Evaluating the impact of poverty on NCD and injury mortality in low-income settings: Data from the INDEPTH Network, Accra
In 2016, a new Lancet Commission was launched focusing on the burden of noncommunicable diseases and injuries (NCDIs) among the world’s poorest billion people (NCDI Poverty Commission).1 One potential data source that was identified regarding mortality patterns in these populations is Health and Demographic Surveillance Systems (HDSS) in geographic regions that are known to have a significant prevalence of severe poverty.
There have been some analyses published from HDSS sites regarding the relationship between socioeconomic status (SES) and mortality.2 However, these relationships have not been reported systematically across multiple sites, and it is unclear to the NCDI Poverty Commission the depth of the SES variables collected and consistency across sites.
This workshop will primarily use Health and Demographic Surveillance Systems (HDSS) data collected by The INDEPTH Network. NCD mortality rates at these sites have previously been described. The study population will include adults aged 15 years or older in a selected time period whose deaths are documented in the INDEPTH database.
1. To assess sub-national NCD and injury mortality patterns across levels of household poverty both broadly and by NCD disease category and by age group and sex.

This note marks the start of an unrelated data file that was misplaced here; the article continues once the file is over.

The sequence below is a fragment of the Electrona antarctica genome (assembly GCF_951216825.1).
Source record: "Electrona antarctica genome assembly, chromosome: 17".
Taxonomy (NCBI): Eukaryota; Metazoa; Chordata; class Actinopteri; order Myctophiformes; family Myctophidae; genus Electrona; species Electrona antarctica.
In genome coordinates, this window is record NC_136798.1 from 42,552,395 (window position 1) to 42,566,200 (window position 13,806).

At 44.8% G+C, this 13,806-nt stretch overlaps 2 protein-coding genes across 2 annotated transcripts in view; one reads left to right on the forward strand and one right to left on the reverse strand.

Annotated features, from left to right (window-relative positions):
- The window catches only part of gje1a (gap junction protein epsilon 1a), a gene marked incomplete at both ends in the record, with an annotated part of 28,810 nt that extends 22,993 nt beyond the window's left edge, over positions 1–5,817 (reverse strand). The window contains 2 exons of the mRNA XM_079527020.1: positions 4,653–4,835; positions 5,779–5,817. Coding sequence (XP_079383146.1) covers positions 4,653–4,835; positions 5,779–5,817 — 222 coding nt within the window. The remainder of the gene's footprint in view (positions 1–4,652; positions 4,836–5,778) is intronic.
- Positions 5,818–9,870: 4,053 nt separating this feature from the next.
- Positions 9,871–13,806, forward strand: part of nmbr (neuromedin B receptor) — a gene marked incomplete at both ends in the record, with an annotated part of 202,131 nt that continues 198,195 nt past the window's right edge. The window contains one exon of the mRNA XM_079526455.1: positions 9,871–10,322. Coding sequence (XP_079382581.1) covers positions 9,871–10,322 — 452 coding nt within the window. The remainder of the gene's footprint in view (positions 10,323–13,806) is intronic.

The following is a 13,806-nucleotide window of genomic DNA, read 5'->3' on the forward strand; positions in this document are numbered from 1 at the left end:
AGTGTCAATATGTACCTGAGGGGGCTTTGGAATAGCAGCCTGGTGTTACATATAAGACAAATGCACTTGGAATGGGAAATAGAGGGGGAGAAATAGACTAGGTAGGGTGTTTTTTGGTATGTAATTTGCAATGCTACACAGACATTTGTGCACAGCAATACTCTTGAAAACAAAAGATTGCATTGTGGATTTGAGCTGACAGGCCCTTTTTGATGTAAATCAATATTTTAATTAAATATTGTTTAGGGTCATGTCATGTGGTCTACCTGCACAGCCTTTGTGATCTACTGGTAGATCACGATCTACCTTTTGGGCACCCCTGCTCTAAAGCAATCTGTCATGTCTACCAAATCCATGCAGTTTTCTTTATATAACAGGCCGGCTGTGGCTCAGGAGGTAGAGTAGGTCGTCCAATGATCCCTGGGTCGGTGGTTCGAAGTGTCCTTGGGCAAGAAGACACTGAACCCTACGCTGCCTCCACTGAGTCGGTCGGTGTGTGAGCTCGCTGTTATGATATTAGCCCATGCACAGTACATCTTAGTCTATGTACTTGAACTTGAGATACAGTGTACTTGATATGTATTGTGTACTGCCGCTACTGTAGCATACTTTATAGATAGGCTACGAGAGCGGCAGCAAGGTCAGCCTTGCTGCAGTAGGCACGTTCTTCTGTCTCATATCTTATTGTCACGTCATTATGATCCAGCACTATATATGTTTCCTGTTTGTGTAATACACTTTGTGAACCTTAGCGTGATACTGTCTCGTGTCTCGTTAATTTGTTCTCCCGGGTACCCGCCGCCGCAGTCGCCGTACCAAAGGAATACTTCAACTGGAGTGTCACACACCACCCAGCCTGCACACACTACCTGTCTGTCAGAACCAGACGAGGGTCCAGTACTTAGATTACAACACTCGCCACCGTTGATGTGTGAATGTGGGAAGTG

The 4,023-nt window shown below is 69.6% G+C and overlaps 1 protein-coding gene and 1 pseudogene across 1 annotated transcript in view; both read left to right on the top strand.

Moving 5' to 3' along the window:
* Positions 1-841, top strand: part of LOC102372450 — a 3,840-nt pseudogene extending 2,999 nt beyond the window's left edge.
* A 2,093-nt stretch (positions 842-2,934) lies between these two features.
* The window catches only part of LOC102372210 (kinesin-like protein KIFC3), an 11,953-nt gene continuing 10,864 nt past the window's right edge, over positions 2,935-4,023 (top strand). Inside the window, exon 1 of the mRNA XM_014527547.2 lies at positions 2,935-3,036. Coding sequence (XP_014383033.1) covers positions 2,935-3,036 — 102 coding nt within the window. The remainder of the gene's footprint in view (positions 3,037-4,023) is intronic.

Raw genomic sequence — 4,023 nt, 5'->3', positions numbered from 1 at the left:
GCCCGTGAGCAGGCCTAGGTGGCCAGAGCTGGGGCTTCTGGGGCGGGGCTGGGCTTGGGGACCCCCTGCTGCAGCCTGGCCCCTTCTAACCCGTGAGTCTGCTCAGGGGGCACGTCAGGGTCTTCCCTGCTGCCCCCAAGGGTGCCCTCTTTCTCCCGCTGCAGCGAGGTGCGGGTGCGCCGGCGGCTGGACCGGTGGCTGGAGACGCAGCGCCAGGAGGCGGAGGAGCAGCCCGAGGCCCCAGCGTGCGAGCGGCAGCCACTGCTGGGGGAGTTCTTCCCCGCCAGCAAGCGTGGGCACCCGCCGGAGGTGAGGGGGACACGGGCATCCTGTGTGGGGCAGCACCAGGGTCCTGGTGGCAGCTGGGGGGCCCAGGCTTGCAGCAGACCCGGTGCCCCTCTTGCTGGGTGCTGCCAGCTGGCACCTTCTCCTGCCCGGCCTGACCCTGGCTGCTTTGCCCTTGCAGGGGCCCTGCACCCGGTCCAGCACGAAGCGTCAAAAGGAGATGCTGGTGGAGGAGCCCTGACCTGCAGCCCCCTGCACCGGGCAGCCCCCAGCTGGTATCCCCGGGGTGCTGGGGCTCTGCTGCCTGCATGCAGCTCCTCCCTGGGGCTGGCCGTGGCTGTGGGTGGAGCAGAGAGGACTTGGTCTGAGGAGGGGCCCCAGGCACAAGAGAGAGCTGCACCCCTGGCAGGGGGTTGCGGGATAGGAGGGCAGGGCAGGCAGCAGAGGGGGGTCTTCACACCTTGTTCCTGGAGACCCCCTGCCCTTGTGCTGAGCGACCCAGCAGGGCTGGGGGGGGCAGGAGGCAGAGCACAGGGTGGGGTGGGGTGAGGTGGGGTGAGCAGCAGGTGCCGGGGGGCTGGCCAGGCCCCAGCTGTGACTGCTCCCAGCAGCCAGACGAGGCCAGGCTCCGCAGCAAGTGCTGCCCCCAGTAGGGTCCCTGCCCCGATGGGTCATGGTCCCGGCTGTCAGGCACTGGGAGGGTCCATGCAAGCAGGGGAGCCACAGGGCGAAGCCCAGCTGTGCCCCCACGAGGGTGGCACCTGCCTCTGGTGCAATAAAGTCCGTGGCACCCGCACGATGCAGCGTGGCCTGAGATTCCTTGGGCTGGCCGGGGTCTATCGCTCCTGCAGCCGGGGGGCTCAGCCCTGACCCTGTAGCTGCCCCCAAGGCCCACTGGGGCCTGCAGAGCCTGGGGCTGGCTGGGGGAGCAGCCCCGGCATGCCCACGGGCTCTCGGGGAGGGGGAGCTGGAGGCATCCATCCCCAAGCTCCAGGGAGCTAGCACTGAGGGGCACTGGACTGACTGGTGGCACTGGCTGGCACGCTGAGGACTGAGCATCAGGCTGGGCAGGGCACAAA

2. To make cross-country comparisons of associations between poverty and mortality from NCDs and injuries by age and sex.
3. To describe time trends, if any, of associations between poverty and mortality from NCDs and injuries in low-income settings.
4. To compare cross-country comparisons of associations to the Global Burden of Disease cross-country burden by poverty
|1||Bharat Sudam Choudhari||Vadu HDSS, Pune, India||HDSS Coordinator||Biosketch|
|2||Marylene Wamukoya||Nairobi HDSS, Kenya||Data Analyst, DSS Data Manager||Biosketch|
|3||Alison Price||Karonga HDSS, Malawi||Biosketch|
|4||Peter Sifuna||Kombewa HDSS, Kenya||Research Scientist||Biosketch|
|5||Melkamu Merid||Kersa HDSS, Ethiopia||Lecturer, Haramaya University, Ethiopia||Biosketch|
|6||Alberto Chaque||Manhica HDSS, Mozambique||Statistician||Biosketch|
|7||Iwara Arikpo||Cross River HDSS, Calabar University, Nigeria||Data Manager & Analyst||Biosketch|
|8||Manzoor Ahmed Hanifi (Virtual Participant)||Chakaria HDSS, Bangladesh||Associate Scientist||Biosketch|
|9||Matthew Coates||Harvard Medical School, Department of Global Health and Social Medicine, Program in Global Non-communicable Disease and Social Change||Research Associate||Biosketch|
|10||Alex Kintu||Department of Global Health and Population, Harvard T.H. Chan School of Public Health, Boston, MA, United States||Candidate in the Doctor of Science (SD)||Biosketch|
|11||Gene Buchman (Virtual participant)||Harvard Medical School, USA||Assistant Professor of Medicine and Global Health and Social Medicine||Biosketch|
|12||Dr. Kafui Adjaye-Gbewonyo||Innovative Methods and Metrics for Agriculture and Nutrition Actions||Postdoctoral research fellow||Biosketch|
|13||Mamusu Kamanda||INDEPTH Resource& Training Centre||Acting Head Science Research and Co-ordination||Biosketch|
|14||Osman Sankoh||INDEPTH Resource& Training Centre||Executive Director||Biosketch|